Value Worth Investing In: A Conversation With Michael Abbott
When a venture capitalist firm evaluates a company to determine its potential they look at a variety of factors. Some of those are hard figures which can demonstrate the on the book value of the enterprise. However the intangible elements - personality, philosophy, focus, and drive - are the real metrics which can make a difference when calculating whether a business is worthy of investment.
A group of up and coming industry professionals recently had a chance to discuss this topic with Mike Abbott in an intimate fireside chat. An entrepreneur and leader in the world of technology, Mike has been involved in the development of high performance products at Palm, Microsoft, and Twitter, and is currently managing investments for Kleiner Perkins Caufield & Byers. He was able to share some valuable insights into what VC’s are really looking for.
In some cases, ostensibly solid, profitable businesses are not the best choices for venture capitalist investments. It’s a problem of qualitative versus quantitative analysis. Some companies look good on paper, but they don’t have the potential for high profit returns that other innovative organizations have. It’s also difficult to evaluate a startup based entirely on numbers since cash flow is often dictated by who they are negotiating with at any given moment.
One of the things that Abbott stressed was the importance of the people involved in the start up. Venture capitalists are trying to see the big picture, and when they look at a company they are evaluating whether it can be a meaningful, stand alone business. The goals and philosophies of those involved will determine the focus of the organization, which will in turn establish the potential impact it can have on its industry.
A common mistake that companies make is skewing equity too sharply towards the owners. If the initial team fueling the startup has no share in the organization, then there will be no employee retention if they are acquired. From a venture capitalist's point of view that removes the majority of the potential profitability from the organization.
Venture capitalist firms use a variety of metrics to determine the viability of a company for investment. Some of these involve hard numbers, but often the philosophy, focus, and personality of the people involved are paramount to their fluctuating finances. The most important thing is that the business has a viable goal, with a talented team that will be able to achieve success.
Riviera regularly hosts fireside chats with some of the leading minds in tech. Recently a group of up and coming industry professionals had the chance to sit down with Michael Abbott of KPCB - this is the third of a series of posts recapping key insight.
Internal Promotions & External Hires: A Conversation With Michael Abbott
When you’re building a company you generally want to try and promote from within existing ranks. This helps to create a sense of good will among your employees, while also leading to the development of stronger, more cohesive teams. However there will be times when the best person to fill a management position will be someone from outside the company. In those cases you should take steps to try and smooth the transition process, and help to integrate the new hire into your organization.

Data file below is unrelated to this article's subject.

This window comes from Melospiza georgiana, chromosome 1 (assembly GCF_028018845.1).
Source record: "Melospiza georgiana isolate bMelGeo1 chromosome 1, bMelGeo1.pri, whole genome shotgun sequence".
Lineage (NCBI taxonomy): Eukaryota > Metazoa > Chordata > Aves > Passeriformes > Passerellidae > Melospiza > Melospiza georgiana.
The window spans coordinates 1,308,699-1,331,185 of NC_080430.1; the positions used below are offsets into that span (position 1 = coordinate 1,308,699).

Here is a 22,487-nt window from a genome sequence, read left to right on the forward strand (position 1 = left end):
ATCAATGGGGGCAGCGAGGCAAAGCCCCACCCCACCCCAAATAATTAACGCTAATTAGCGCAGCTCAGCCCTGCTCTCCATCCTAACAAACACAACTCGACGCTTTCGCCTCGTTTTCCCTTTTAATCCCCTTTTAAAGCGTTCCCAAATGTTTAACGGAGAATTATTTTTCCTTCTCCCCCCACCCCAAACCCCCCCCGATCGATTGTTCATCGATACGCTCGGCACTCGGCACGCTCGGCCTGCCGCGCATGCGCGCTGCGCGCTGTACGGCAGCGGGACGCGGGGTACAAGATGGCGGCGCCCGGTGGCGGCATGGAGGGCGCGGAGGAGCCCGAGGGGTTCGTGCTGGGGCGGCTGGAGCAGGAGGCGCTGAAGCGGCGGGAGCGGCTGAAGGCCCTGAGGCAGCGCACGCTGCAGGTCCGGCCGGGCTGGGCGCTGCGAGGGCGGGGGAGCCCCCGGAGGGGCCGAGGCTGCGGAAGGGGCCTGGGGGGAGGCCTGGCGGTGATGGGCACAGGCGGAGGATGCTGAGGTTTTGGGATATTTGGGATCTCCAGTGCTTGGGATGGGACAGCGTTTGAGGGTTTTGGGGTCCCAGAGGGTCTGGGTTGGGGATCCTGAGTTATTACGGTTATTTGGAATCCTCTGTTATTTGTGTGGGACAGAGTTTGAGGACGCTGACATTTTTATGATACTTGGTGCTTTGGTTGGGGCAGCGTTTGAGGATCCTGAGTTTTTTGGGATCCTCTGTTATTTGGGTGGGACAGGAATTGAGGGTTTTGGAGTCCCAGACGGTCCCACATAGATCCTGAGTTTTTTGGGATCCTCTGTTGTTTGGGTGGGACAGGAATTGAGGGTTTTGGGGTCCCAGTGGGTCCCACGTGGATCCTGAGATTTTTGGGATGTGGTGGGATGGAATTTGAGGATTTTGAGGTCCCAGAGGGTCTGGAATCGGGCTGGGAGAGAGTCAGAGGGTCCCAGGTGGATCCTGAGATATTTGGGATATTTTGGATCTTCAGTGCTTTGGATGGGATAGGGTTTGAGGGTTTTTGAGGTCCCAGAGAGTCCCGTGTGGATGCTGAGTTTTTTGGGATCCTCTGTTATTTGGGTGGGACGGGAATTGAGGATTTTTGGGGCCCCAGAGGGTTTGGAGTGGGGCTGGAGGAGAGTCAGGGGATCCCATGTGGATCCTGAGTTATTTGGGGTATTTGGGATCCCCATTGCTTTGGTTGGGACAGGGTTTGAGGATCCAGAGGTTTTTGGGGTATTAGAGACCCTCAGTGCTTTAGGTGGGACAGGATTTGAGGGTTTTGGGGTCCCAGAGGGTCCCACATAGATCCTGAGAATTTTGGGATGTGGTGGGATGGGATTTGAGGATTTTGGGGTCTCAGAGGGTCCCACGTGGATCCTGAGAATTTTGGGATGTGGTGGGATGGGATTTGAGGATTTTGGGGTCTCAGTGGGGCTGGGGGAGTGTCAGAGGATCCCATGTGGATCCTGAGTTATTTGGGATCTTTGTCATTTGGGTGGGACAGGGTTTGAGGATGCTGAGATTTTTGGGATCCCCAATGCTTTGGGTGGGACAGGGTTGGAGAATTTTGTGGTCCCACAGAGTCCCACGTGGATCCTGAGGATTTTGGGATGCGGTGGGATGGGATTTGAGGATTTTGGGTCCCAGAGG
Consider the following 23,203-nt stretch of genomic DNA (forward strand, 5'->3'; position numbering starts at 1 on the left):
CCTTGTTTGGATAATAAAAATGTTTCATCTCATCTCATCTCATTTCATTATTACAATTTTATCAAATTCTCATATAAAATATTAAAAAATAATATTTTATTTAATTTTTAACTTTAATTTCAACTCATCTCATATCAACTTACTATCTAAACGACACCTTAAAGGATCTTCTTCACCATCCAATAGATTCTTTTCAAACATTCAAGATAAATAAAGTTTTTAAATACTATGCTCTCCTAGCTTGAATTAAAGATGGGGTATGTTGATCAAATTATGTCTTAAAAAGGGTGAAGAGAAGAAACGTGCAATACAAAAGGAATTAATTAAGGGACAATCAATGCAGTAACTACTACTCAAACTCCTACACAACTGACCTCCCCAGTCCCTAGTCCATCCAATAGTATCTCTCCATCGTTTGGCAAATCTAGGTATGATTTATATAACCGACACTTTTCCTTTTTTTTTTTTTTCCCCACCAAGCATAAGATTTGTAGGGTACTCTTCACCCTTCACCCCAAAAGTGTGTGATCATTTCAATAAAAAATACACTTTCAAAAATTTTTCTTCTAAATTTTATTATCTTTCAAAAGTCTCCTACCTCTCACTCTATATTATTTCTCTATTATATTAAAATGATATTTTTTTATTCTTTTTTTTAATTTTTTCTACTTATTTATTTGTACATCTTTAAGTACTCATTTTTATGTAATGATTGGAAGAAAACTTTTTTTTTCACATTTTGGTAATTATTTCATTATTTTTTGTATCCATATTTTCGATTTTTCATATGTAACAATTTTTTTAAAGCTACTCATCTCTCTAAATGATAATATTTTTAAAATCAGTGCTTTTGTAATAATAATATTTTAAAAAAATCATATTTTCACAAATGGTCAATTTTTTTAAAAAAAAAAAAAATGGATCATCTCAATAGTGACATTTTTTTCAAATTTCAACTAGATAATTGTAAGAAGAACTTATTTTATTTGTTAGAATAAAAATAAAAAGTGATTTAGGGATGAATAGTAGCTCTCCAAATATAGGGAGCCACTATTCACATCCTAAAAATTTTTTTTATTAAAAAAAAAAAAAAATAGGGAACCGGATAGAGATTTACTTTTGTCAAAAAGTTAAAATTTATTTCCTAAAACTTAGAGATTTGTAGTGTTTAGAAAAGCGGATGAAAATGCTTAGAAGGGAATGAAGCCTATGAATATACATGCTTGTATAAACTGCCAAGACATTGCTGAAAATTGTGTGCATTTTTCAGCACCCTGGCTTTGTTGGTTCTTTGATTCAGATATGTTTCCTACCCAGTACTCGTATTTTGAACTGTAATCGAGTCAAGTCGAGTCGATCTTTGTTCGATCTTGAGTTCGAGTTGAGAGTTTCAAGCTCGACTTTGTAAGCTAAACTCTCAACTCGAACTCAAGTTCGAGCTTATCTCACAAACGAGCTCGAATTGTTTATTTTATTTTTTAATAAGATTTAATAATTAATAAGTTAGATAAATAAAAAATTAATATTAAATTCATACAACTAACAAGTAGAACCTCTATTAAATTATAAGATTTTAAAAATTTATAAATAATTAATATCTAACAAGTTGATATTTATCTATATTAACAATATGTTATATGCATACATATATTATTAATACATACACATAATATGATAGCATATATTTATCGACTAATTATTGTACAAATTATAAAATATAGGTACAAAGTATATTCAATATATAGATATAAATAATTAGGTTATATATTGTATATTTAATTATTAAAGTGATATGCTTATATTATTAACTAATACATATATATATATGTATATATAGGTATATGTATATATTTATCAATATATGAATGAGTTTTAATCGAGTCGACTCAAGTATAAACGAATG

Recently a small group of rising industry professionals had a chance to discuss hiring strategies with Michael Abbott in an intimate fireside chat. A renowned expert on enterprise infrastructure, Mr. Abbott was able to successfully oversee the growth of Twitter from 45 employees to 400 in less than two years time. When the topic of external hires came up, he was kind enough to share some of his wisdom on the subject.
The first thing that he stressed is that internal promotions are almost always preferable to outside hiring for management positions. It’s much easier for the leader, and it creates a better corporate culture by rewarding employees who have invested their time in the company. Of course situations like the one he handled at Twitter do arise when an organization has to rapidly scale its teams, precipitating the need for outside hires.
One of the most important things you can do when filling a management position with a new person is to try and bring them on as a member of the team for at least a few months before hand. This will greatly increase their chance of success by allowing them to get a sense of the group’s dynamic, and meet the other members on equal footing. Once acclimated they can then more naturally take on a leadership role.
He also stressed the necessity of creating a work environment that encourages people to take the steps necessary for them to be considered for promotions. You should create opportunities for your employees to stand out and take on more responsibility. The best companies will be merit based, rewarding for results rather than hours logged, or relationships formed with those higher up. In this way you will make it easier for quality leaders to emerge from within existing ranks.
In general, it is better to promote current employees to management positions than it is to bring in outside hires. This leads to the creation of stronger, more cohesive teams, while promoting a corporate culture that shows rewards for those who have invested time and effort in the company. When hiring someone new for a leadership role is unavoidable, you’ll have better results by bringing them on as a team contributor for a few months before promoting them.
Riviera regularly hosts fireside chats with some of the leading minds in tech. Recently a group of up and coming industry professionals had the chance to sit down with Michael Abbott of KPCB - this is the second of a series of posts recapping key insight.